Two people were standing in line at a fast-food restaurant waiting to place their order. Above the menu on the wall was a sign that read, “No bills larger than $20 will be accepted.” The one person said to the other, “Believe me, if I had a bill larger than a twenty, I wouldn’t be eating here.” This week the WHO (World Health Organization) added both red meat (hamburgers, roasts, steaks, etc.) and processed meat (hotdogs bacon, ham, etc.) to its ever-growing list of items that are known to give you cancer. So now hamburgers and hot dogs get the very same dreaded carcinogen label as do nicotiene, asbestos, and plutonium. And as expected, each side of the debate spun the news accordingly. Vegetarian organizations ran apocalyptic-like meat-eating headlines. And cattle associations promoted all the health benefits of beef. Where does the truth lie? It lies in the warning being put into proper perspective. Statistically, 7 out of every 100 people will get digestive-tract cancer (stomach, colon, rectal, etc.) whatever their diet, celery and carrots or cheeseburgers. And yes, eating red or processed meat does increase the cancer risk by 18%; but that simply takes the odds from 7 out of 100 people to 8 out of 100. This is quite a difference, say, compared to smoking – which increases your likelihood of getting lung cancer by over 1500%.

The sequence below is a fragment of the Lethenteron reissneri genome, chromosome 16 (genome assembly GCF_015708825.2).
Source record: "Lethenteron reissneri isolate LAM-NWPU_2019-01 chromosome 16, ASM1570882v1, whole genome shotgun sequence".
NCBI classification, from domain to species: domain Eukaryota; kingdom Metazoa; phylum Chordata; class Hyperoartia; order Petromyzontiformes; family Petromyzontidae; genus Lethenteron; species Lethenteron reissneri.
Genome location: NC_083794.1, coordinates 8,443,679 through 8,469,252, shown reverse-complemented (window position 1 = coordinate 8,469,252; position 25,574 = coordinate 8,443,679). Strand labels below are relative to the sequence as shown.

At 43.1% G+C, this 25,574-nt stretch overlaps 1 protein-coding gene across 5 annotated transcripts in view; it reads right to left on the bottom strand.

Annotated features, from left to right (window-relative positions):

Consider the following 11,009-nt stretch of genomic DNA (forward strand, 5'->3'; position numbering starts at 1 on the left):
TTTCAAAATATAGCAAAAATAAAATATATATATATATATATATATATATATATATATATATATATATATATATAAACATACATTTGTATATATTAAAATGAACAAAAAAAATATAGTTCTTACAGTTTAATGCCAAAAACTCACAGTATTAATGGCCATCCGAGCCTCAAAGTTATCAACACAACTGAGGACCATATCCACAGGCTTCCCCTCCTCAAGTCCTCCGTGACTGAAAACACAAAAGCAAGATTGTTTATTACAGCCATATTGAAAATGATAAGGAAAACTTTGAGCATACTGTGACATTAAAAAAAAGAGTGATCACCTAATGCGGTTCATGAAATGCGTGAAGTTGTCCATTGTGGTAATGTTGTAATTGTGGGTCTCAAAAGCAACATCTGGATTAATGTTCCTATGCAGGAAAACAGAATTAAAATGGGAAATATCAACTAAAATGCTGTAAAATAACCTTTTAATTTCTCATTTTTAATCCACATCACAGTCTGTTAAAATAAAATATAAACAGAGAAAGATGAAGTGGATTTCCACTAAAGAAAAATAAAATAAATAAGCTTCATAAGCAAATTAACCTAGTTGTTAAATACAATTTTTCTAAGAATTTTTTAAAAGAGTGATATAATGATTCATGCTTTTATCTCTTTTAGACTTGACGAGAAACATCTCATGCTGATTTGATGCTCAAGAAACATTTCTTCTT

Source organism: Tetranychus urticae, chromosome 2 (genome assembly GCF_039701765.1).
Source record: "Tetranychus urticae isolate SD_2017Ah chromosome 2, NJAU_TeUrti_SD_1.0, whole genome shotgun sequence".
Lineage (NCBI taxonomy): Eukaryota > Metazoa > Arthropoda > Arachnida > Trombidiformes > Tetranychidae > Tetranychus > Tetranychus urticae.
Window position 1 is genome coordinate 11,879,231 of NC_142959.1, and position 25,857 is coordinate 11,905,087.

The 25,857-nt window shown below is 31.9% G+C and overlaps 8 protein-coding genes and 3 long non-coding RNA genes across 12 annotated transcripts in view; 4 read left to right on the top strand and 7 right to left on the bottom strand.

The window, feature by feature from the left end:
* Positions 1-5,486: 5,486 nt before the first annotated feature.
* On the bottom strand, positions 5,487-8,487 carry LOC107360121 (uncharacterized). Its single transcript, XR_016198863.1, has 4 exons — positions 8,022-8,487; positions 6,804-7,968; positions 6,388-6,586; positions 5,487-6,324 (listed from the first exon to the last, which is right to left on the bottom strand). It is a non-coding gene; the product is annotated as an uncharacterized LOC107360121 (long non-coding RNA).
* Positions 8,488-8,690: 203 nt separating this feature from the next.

The bottom line? Eating meat is like eating any other food – as long as in moderation, there’s little increased risk of getting any disease from it – including cancer.